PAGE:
Wagner has best performance yet on biggest stage

Saturday, March 31, 2018 - 11:30pm

Junior forward Moritz Wagner was the third player to ever have 20 points and 15 rebounds in a national semifinal.

Junior forward Moritz Wagner was the third player to ever have 20 points and 15 rebounds in a national semifinal. Buy this photo
Katelyn Mulcahy/Daily

SAN ANTONIO, Texas — Moritz Wagner left his hotel room early on Friday.

The junior forward was anxious about the Michigan men’s basketball team’s Final Four matchup with Loyola-Chicago, and he couldn’t stand sitting still anymore, letting the nerves fester.

So he told his roommate, sophomore center Jon Teske, that he was leaving.

“I was a little restless and wanted to get out there,” Wagner said. “When you prepare for a week for a game, I hate that. I want to play basketball, that’s why I play.”

Who could blame Wagner for getting restless? In a postseason where every game is the new biggest game of Wagner’s and every other Wolverine’s career, Friday’s game was the next one up.

In hindsight, Wagner had nothing to worry about.

When all was said and done, he dropped 24 points and 15 rebounds in front of 68,000-plus, fueling his team to an appearance in the NCAA Championship game. The performance was the third time in history that a player had a 20-point, 15-rebound game in the semifinals, putting Wagner in the same company as Hakeem Olajuwon and Larry Bird.

“Wow. If you put it like that, it's probably cool,” Wagner said of the distinction. “But to be honest, I kept looking possession by possession, we had trouble scoring (in) the first half. We scored 22 points and that was kind of the only way we found our way to the basket. Grab offensive rebounds and get second-shot opportunities.”

It’s typical of Wagner to shrug off his accomplishment. After all, this is the same guy who has said he doesn’t understand America’s obsession with awards.

But especially on the rebounding side of things, the performance is a standout one.

Part of Wagner’s success can be credited Beilein’s gameplan. Instead of the pick-and-pops that have become Wagner’s bread and butter, Beilein decided that, against the undersized Ramblers, Wagner could be used as an asset on the glass. So Beilein told him to dive down to the block when a guard switched onto him.

But most of the success should be credited to Wagner himself. His immense growth on the boards was evident in Saturday's national semifinal.

The knock on Wagner had always been his defense and rebounding, and he’s acknowledged that before. He’s worked tirelessly to improve those parts of his game, and it’s shown, in flashes, over the year.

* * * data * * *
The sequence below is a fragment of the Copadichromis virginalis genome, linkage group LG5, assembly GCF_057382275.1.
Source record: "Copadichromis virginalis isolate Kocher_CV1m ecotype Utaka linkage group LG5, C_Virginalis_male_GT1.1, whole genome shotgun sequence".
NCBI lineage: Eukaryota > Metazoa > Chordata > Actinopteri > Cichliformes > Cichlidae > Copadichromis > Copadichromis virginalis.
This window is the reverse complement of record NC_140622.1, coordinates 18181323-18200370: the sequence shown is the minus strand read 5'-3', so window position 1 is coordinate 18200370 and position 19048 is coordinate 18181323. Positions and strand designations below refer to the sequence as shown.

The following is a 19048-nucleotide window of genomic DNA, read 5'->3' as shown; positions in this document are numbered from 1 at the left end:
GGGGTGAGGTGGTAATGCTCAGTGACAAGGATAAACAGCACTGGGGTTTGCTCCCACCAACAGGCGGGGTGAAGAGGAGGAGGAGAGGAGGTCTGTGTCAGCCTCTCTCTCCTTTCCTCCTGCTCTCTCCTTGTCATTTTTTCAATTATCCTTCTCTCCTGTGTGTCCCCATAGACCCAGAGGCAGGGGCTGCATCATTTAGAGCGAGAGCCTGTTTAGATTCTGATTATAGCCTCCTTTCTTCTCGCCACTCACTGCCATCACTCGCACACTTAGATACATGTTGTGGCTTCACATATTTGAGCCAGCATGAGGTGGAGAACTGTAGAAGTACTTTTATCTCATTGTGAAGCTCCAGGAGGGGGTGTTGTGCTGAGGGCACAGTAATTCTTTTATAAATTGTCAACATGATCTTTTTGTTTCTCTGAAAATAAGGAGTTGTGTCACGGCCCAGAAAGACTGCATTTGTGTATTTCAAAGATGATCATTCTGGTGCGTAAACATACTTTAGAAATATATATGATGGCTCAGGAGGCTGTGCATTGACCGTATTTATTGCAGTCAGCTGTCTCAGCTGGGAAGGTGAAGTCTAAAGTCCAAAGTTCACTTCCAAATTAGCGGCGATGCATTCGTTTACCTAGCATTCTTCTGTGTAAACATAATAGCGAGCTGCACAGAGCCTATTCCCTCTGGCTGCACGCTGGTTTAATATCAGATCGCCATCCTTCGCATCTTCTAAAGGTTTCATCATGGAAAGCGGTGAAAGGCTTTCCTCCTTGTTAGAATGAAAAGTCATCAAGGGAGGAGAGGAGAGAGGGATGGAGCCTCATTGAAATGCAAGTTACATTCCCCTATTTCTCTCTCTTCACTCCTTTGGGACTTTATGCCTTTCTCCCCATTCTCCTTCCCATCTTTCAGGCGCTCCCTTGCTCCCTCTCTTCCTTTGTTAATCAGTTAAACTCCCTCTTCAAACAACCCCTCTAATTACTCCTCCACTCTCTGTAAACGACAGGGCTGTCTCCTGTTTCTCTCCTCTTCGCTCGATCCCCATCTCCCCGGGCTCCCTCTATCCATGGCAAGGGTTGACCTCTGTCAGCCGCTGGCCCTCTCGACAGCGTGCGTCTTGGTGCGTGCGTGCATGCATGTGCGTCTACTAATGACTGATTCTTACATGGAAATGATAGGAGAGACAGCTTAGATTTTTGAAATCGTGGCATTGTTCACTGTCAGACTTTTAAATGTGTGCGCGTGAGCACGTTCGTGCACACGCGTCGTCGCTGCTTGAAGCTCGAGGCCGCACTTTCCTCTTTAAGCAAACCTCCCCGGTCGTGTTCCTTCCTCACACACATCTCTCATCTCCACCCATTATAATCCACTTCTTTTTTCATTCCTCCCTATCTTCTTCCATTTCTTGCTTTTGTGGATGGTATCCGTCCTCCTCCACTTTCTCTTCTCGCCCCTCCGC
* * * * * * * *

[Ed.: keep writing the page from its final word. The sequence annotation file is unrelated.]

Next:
Never like Friday, though. Against a smaller opponent, Wagner feasted on the glass. Six of his 15 boards were on the offensive end, both good enough for career highs. It seems his hard work has paid off.

 “I think we all forget when we’re recruiting, which players are gonna grow? Or which ones are gonna transfer because they aren’t growing fast enough, because they’re probably not putting in the work?” said Michigan coach John Beilein. “Moe puts in the work.

“You know, his freshman year, we had to get him off the court over and over again. He’d have a flash, and then we’d say, ‘What is going on?’ Gradually, he’s growing and he’s growing. He’ll misstep, but he grows. That’s what good players do, and that’s how college teams win. And that’s also how you have a great career after college.”

Early in his career, Beilein had to take Wagner off the court. Friday, there was no option but to leave him out there. That was partially because of his play, but it was also because Teske, Wagner’s backup, picked up two early fouls.

So Wagner played 19 first-half minutes, getting a double-double in the frame with 11 points and 11 boards. If he hadn’t, the Wolverines, who shot just 29 percent from the field and 15.4 from three, may not have been within reaching distance of Loyola.

As Wagner jogged up the tunnel at halftime, his jersey was so drenched with sweat it was nearly see-through. He finished with 36 minutes, tied for the most he’s ever played in a game without overtime.

“He’ll be able to hold up, but we’ve gotta get him a lot of rest tomorrow,” Beilein said. “… But Moe, we played him a lot. We played him a lot — probably too many minutes — but I thought we had to to win the game, so we can play Monday. But he’ll have a day of rest. He’s pretty good at that.”

For all the new sides to Wagner’s game that Friday’s performance showed, there was all the old stuff, too.

He still exhibited the deep range, going 3-for-7 from beyond the arc, and he still was his goofy self, flexing and celebrating for the crowd. He even leapt over the CBS announcing team at one point.

For now, Wagner says he’s exhausted, and for good reason.

In a game that many expected to be decided by the matchup between the big men, Wagner came out on top. And in a season when the Wolverines have looked to Wagner time and time again to provide a spark, he came through again.

On Friday, the old and new parts of Wagner combined to form the best version of him yet. Despite the sweat and the grind and the weight of his team on his shoulders and a near collision with an announcers table, they couldn’t take him off the floor.